Prime Minister Keith Rowley yesterday gave the assurance that T&T is not bankrupt, even as he acknowledged that the Government has a problem in paying its debts to public servants and contractors/suppliers on time.

“It is not a simple matter of if you can’t pay, you are bankrupt. The Government does not go bankrupt,” said the Prime Minister, referencing his uncle who worked at the port who always said his money can’t finish, it will only run low because he has a monthly pension.

“The Government is in that situation where it might not be able to pay today, but its ability tomorrow is there because the Government has a revenue stream and different pockets and it is an accepted structure of public accounting and management that the Government has many pockets and you are not allowed to empty all at once.”

Asked if the inability to pay its debts as they became due meant T&T was bankrupt, Rowley said, “Certainly not, certainly not. It has a cash flow problem.”

The Government owes employees of the country’s regional health authorities and members of the protective services an estimated $5 billion as a result of the 14 per cent wage settlements agreed to by the previous administration last year.

All of the money was due to the public officers last year.

At a news conference at the end of the six-month-old administration’s first retreat, which was held at the Magdalena Grand Beach Resort at Lowlands in Tobago, the Prime Minister was asked about the payment to the public servants, in the context of the perception that the Government was slow to deliver.

Rowley said, “In every instance that you may be able to point out, that delivery requires a fiscal consideration and you have to see each of those considerations against the background of the ability to pay.

“I don’t want the country to go away from that mooring: the ability to pay for what has been done is the challenge.”

He said the first few months of the life of the Government had to be about finding out what was the true state of the country’s situation and even though the People’s National Movement anticipated difficult situations, “in fact, the real numbers and the Minister of Finance Colm Imbert’s ability to pay has been worse than we anticipated.”

He said citizens must understand that there is a limit to what the Government can do without money and that the Government could not go “barreling along with oil at US$29 a barrel and the overdraft at its limit and no money in the current account. There is only so much you could have delivered in that situation.”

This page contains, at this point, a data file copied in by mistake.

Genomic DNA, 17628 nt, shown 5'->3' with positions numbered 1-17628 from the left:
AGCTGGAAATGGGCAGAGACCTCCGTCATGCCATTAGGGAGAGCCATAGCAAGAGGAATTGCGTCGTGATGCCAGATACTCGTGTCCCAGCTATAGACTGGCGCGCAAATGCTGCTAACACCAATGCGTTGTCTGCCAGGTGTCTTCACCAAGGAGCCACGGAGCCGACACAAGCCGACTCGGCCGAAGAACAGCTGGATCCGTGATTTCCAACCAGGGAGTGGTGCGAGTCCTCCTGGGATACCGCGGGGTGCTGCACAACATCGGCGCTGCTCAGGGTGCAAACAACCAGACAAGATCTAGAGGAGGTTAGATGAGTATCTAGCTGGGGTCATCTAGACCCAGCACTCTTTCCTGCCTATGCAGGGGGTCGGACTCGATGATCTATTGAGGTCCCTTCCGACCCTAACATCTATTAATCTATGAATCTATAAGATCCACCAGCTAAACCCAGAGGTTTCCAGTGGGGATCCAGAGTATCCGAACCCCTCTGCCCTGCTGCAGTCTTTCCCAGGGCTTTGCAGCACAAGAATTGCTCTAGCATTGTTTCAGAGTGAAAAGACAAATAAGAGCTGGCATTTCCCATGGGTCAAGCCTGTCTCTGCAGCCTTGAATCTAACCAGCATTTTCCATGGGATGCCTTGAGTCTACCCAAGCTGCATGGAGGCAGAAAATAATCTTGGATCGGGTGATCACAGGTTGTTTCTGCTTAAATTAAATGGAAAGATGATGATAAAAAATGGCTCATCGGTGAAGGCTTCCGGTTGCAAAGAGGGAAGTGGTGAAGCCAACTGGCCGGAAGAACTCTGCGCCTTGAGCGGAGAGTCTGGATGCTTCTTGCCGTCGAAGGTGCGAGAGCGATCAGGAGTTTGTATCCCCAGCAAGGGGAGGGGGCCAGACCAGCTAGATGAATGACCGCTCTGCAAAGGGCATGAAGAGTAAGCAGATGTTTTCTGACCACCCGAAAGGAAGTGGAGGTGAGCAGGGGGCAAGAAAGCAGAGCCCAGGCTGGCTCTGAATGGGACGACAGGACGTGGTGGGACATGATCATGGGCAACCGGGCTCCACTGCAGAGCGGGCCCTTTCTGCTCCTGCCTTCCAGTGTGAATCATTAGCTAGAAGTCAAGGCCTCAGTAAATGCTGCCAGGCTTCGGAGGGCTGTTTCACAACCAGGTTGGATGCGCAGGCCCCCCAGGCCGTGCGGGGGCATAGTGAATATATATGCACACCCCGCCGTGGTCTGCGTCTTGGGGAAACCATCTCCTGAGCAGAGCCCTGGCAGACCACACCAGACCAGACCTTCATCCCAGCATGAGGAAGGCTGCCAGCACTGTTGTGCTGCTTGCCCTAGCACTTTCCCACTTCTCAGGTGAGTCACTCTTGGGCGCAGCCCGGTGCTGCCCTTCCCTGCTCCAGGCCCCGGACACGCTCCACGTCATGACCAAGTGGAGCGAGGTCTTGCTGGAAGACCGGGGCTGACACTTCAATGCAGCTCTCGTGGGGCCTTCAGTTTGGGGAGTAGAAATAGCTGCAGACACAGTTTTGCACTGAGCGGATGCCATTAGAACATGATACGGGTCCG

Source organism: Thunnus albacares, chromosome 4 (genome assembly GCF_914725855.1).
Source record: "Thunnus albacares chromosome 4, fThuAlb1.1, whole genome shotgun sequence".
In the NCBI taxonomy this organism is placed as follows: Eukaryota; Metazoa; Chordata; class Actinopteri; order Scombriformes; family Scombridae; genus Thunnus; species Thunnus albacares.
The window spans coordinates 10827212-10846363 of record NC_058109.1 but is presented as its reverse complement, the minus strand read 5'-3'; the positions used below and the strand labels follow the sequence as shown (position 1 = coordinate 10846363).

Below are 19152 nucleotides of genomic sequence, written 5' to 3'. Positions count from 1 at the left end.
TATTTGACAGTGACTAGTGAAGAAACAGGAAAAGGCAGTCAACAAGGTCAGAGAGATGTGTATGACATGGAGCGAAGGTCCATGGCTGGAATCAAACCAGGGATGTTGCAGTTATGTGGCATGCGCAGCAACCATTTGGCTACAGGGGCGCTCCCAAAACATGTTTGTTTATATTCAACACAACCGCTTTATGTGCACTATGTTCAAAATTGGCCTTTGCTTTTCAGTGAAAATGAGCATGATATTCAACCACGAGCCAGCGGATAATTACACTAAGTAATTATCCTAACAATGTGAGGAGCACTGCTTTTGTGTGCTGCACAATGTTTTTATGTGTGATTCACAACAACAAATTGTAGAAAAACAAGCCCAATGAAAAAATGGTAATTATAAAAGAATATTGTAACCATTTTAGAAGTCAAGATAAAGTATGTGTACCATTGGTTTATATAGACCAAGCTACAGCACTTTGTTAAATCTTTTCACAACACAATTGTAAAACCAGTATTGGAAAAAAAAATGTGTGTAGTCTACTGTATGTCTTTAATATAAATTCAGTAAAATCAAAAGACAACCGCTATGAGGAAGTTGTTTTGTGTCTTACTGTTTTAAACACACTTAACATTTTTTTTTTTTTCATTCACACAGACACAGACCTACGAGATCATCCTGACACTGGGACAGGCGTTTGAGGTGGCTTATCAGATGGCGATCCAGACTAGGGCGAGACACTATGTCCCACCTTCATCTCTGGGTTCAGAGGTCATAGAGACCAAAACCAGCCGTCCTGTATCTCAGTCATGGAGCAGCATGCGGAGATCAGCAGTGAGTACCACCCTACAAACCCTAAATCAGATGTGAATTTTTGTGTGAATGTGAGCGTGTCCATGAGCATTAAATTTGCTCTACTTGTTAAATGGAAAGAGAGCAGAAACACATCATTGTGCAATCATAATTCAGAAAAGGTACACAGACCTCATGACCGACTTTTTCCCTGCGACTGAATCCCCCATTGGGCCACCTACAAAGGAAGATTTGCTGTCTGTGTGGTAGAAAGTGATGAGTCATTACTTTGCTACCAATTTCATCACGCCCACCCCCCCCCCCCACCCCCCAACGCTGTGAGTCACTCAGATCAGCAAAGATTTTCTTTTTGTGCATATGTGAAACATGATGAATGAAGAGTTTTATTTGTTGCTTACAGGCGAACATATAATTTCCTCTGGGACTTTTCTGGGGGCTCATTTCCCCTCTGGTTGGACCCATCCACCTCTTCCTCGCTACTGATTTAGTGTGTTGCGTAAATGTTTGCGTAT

He said what the Government was doing now was attempting to rectify its ability to access the cash to fund its debts.

Questioned whether the government’s inability to pay its debts when they become due does not constitute bankruptcy, the Prime Minister said T&T’s system of governance acknowledges that the Government has a series of pockets of money, some of which it cannot dip into.

He referred to money in blocked accounts in the Central Bank and the country’s US$9.7 billion in foreign reserves.

He said Imbert would be able to indicate when he would be in a position to settle the backpay owed to public officers when he delivers the mid-year review in three to four weeks time.

On the issue of the payment of debt owed to contractors and suppliers, the Prime Minister said that one of the decisions taken at the retreat was that the Minister of Finance would issue instructions to state-owned enterprises and statutory companies improving the financial oversight by Corporation Sole, line ministers and the Cabinet.

“We have seen, in recent times, a great deal of state exposure outside the knowledge or oversight of the minister or ministry. That is a serious deterioration in good governance and opens the door to all kind of problems,” said Rowley.

The Prime Minister had revealed at the post-Cabinet news conference last week that some state enterprises entered into contracts without having money in their accounts.

He also emphasized that some of the debt owed to contractors and suppliers would need to be audited.

The Prime Minister denied reports, attributed to him, that he told the post-Cabinet news conference on Thursday that the building of a breakwater that could lead to the creation of a beach at the Magdalena Grand Beach Resort would cost $1 billion.